Denise spent 12 years in nephrology, leading programs both in the public and private sector. Her interest in quality improvement first emerged during her time as Nurse Manager for the Southern Tasmanian Nephrology service.

In 1998, Denise took on the role of chief nurse for a private dialysis company in Australia, with the responsibility for establishing and operating clinics across the country.  Despite her commitment to improve the life of the dialysis patients she was working with, at first she struggled to strike a balance between quality and efficiency in this high-cost clinical setting. “I just couldn’t see the waste,” she said.

At that time, Denise was studying for an MBA, and what she learned on the program really seemed to complement her passion for improvement and completely changed her perspective as a leader. She said: “I tried to combine what I learned from Peter Senge’s 5th Discipline: The Art and Practice of the Learning Organization and Kotter’s eight-step change management model to support the work of my team. While those concepts really helped me to develop an understanding of a lot of the improvement concepts and to embrace parts of the mindset, I was still lacking the tools and techniques.”

Denise found herself struggling with the mindset of the company, which was too focused on increasing margins and seemed to neglect what patients really valued. It was time for her to move on.

She soon took on a Project Manager role for a national research collaborative across twenty health services. That’s when Denise met Michael Szwarcbord, the CEO of Flinders Medical Centre. Within months, he asked her to join a new team who would focus on redesigning care and improving patient flow at the 600-bed hospital.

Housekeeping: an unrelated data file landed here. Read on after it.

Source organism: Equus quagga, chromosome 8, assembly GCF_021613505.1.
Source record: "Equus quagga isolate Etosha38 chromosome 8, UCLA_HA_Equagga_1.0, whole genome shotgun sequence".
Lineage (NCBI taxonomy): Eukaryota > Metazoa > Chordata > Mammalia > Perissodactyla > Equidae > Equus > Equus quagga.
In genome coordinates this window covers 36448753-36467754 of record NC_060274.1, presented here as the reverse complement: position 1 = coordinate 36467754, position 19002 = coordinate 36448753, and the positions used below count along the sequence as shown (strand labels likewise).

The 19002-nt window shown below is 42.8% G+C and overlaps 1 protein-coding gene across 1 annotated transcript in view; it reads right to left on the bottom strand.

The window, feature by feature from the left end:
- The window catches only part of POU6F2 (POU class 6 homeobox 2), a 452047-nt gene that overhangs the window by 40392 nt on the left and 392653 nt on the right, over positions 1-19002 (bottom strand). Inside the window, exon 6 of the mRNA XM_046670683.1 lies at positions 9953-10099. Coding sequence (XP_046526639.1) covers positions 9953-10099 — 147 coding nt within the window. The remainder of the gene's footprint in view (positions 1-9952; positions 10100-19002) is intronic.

Szwarcbord considered Denise’s skills (a combination of leadership, research, change management and project management, together with her clinical background) as a perfect match for the role.  


Recalling her time at Flinders, Denise told me: “When we started redesigning patient journeys at Flinders, we took a learning-by-doing approach. At one point, a colleague from the UK came to visit and handed us a book under the table, whispering ‘Don’t tell anyone, but we are using this manufacturing approach called lean.’”

The book was Jim Womack and Dan Jones’ Lean Thinking and the team from Flinders set about following the five principles. No one else in the Australian healthcare sector was using lean, so the team – which included the CEO – attended a manufacturing-based course and worked hard to translate the principles to a healthcare setting, to improve patient safety and flow.